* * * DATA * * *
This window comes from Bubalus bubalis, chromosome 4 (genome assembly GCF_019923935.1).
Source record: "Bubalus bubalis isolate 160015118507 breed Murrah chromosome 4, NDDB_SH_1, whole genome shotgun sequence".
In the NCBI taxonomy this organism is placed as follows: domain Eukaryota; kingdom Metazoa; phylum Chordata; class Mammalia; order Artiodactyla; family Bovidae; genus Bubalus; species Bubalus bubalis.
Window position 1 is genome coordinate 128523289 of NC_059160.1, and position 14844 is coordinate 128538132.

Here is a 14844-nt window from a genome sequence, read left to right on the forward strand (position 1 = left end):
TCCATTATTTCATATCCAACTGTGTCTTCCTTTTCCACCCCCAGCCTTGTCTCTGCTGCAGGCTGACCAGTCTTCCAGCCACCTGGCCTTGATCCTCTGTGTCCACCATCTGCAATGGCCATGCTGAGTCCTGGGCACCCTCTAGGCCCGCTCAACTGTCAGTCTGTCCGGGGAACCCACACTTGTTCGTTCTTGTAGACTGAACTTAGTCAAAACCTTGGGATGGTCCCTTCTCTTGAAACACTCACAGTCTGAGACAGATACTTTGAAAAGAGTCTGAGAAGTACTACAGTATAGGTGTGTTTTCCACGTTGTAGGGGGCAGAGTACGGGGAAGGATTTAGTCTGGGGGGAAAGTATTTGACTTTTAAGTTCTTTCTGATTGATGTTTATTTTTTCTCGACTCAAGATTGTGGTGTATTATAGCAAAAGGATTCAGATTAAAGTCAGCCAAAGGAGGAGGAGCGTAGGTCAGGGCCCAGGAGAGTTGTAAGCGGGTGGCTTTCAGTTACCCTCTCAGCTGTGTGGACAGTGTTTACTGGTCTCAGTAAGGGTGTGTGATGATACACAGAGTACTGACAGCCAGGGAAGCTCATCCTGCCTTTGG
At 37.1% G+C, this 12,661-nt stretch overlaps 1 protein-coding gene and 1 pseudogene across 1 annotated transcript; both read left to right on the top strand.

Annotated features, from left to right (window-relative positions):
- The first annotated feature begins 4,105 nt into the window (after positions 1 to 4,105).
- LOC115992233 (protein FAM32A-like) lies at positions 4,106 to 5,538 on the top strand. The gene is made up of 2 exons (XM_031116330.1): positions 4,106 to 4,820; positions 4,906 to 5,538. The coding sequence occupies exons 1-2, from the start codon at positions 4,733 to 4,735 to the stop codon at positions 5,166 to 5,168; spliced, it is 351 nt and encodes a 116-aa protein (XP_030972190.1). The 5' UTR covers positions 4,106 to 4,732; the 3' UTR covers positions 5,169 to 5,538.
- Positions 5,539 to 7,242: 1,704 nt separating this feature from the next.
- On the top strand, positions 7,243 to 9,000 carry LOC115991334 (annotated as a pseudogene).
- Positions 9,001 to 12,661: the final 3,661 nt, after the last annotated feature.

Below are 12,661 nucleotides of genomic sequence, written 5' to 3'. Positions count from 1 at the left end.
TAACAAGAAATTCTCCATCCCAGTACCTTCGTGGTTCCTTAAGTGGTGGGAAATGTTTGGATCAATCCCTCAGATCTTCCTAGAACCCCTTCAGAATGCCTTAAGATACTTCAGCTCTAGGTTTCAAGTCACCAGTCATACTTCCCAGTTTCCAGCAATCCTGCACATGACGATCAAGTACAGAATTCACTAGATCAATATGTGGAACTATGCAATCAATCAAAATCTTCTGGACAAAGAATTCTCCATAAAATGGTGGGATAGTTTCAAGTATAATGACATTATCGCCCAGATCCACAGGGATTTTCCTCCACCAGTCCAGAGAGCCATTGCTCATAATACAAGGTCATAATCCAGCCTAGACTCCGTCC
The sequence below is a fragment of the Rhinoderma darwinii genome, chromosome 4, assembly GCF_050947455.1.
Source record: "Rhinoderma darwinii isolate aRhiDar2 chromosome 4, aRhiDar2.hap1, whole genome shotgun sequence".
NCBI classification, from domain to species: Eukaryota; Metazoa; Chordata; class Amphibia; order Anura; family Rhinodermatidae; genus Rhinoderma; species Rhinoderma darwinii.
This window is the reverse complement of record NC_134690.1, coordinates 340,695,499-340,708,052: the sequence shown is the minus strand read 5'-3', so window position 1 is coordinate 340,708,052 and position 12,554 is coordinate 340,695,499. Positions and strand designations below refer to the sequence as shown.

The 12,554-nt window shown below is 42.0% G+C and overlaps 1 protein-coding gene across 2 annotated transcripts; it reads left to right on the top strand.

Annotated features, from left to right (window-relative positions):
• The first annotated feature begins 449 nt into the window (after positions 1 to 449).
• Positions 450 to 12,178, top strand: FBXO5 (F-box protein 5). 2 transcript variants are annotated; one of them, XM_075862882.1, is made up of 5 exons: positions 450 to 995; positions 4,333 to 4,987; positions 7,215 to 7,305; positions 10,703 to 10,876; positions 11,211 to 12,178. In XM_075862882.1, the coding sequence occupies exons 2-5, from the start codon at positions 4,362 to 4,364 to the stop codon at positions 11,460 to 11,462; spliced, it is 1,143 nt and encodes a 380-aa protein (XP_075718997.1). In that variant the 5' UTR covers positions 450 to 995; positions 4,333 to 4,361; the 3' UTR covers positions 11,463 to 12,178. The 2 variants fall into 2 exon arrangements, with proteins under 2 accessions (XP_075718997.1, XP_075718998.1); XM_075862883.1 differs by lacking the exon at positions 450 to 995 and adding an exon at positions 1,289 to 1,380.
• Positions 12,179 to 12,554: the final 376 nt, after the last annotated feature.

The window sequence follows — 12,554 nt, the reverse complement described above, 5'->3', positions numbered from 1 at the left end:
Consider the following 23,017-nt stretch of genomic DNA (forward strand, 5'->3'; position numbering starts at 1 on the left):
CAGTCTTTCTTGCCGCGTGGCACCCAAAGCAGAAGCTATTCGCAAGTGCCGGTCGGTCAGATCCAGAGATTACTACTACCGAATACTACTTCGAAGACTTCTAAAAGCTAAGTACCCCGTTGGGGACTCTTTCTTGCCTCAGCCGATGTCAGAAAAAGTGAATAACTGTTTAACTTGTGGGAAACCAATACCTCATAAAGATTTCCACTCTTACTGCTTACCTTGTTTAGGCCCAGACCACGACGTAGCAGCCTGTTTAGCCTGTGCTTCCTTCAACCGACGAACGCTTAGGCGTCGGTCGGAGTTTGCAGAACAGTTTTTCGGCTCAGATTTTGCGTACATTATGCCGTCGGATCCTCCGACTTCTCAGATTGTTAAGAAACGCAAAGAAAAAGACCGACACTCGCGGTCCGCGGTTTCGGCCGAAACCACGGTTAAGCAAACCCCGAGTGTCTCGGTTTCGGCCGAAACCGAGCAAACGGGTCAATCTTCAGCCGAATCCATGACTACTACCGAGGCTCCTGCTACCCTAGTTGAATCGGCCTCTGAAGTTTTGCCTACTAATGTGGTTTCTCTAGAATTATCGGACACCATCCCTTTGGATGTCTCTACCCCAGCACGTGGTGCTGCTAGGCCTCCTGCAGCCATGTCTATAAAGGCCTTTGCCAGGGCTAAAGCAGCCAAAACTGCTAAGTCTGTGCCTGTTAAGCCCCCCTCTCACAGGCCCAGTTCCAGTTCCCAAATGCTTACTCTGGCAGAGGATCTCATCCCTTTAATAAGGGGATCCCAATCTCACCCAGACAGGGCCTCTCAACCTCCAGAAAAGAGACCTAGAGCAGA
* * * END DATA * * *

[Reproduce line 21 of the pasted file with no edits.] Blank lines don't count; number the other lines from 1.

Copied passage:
Annotated features, from left to right (window-relative positions):